US National Security Agency
America's National Security Agency (NSA) is a cryptologic intelligence agency of the United States Department of Defence responsible for the collection and analysis of foreign communications and foreign signals intelligence. The NSA is a key component of the US Intelligence community, which is headed by the Director of National Intelligence. By law, the NSA's intelligence gathering is limited to foreign communications although there have been some incidents involving domestic collection, including the NSA warrantless surveillance controversy.
NSA tapped phone calls of Martin Luther King and Muhammad Ali
US authorities secretly tapped the overseas phone calls of prominent critics of the Vietnam war, including Martin Luther King, Muhammad Ali and two actively serving US senators, newly declassified material has revealed.
The National Security Agency (NSA) has been forced to disclose previously secret passages in its own official four-volume history of its cold war snooping activities.
That included tapping into the phone calls and cable communications of two serving senators - Democrat Frank Church and Howard Baker, a Republican who, puzzlingly, was a firm supporter of the war effort in Vietnam.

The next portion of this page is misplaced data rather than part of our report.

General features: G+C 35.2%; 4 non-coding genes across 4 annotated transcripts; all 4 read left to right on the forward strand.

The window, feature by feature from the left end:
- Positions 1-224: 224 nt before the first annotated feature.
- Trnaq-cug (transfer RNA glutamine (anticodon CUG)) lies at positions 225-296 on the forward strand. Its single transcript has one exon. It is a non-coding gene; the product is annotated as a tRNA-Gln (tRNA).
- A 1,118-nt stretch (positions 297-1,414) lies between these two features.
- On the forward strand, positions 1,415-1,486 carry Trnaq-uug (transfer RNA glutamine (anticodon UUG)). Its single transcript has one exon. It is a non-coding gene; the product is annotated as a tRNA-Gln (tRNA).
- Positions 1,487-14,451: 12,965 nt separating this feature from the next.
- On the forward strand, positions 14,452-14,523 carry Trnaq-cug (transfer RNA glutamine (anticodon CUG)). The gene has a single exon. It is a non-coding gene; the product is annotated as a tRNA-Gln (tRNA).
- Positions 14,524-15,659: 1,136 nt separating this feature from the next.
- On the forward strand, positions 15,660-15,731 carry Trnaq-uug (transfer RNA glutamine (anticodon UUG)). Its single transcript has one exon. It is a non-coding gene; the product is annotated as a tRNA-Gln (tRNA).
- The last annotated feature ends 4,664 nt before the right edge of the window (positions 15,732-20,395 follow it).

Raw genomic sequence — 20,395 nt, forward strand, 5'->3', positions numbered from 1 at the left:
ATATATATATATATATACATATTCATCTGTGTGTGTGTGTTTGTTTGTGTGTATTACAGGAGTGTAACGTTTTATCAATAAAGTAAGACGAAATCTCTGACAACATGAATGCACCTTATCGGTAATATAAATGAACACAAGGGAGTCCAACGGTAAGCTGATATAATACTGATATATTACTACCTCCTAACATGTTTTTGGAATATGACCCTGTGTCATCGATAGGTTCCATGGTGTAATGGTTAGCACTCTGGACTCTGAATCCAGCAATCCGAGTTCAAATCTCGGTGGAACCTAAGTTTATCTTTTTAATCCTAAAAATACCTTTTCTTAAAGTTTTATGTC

The NSA also intercepted the foreign communications of prominent journalists such as Tom Wicker of The New York Times and the popular satirical writer for The Washington Post, Art Buchwald, according to the latest revelations.
Alongside King, a second leading civil rights figure, Whitney Young of the National Urban League, was also surreptitiously monitored.
The heavyweight boxing champion, Muhammad Ali, was put on the watch list in about 1967 after he spoke out about Vietnam. He was jailed having refused to be drafted into the army, was stripped of his title and banned from fighting. He is thought to have remained a target of surveillance for the next six years.
The agency went to great lengths to keep its activities, known as Operation Minaret, from public view. All reports generated for Minaret were printed on plain paper without the NSA logo or other identifying markings other than the stamp "for background use only". They were delivered by hand directly to the White House, often going specifically to successive presidents Lyndon Johnson who set the programme up in 1967, and Richard Nixon.
The new disclosures were forced out of the NSA following a call to an appeals panel by the National Security Archive, an independent research institute.